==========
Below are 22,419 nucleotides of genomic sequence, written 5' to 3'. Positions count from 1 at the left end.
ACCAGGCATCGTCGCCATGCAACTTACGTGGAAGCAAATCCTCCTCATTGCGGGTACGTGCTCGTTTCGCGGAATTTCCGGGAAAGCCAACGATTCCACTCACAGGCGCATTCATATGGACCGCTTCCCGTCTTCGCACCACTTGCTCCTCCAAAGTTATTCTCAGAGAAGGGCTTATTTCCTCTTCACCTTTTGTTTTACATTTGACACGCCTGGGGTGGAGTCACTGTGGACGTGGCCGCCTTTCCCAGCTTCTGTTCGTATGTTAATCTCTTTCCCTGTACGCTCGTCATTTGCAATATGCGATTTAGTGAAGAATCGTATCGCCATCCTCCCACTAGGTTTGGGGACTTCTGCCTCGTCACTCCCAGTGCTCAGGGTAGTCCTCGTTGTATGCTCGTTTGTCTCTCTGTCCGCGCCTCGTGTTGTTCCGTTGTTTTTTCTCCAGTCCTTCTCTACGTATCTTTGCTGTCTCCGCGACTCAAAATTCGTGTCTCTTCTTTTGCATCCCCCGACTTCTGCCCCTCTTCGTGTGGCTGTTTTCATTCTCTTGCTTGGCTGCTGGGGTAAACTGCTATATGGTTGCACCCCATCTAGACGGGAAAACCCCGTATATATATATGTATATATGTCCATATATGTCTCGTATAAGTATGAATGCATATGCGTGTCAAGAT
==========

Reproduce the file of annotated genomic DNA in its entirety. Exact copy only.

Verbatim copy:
Below are 22,419 nucleotides of genomic sequence, written 5' to 3'. Positions count from 1 at the left end.
ACCAGGCATCGTCGCCATGCAACTTACGTGGAAGCAAATCCTCCTCATTGCGGGTACGTGCTCGTTTCGCGGAATTTCCGGGAAAGCCAACGATTCCACTCACAGGCGCATTCATATGGACCGCTTCCCGTCTTCGCACCACTTGCTCCTCCAAAGTTATTCTCAGAGAAGGGCTTATTTCCTCTTCACCTTTTGTTTTACATTTGACACGCCTGGGGTGGAGTCACTGTGGACGTGGCCGCCTTTCCCAGCTTCTGTTCGTATGTTAATCTCTTTCCCTGTACGCTCGTCATTTGCAATATGCGATTTAGTGAAGAATCGTATCGCCATCCTCCCACTAGGTTTGGGGACTTCTGCCTCGTCACTCCCAGTGCTCAGGGTAGTCCTCGTTGTATGCTCGTTTGTCTCTCTGTCCGCGCCTCGTGTTGTTCCGTTGTTTTTTCTCCAGTCCTTCTCTACGTATCTTTGCTGTCTCCGCGACTCAAAATTCGTGTCTCTTCTTTTGCATCCCCCGACTTCTGCCCCTCTTCGTGTGGCTGTTTTCATTCTCTTGCTTGGCTGCTGGGGTAAACTGCTATATGGTTGCACCCCATCTAGACGGGAAAACCCCGTATATATATATGTATATATGTCCATATATGTCTCGTATAAGTATGAATGCATATGCGTGTCAAGAT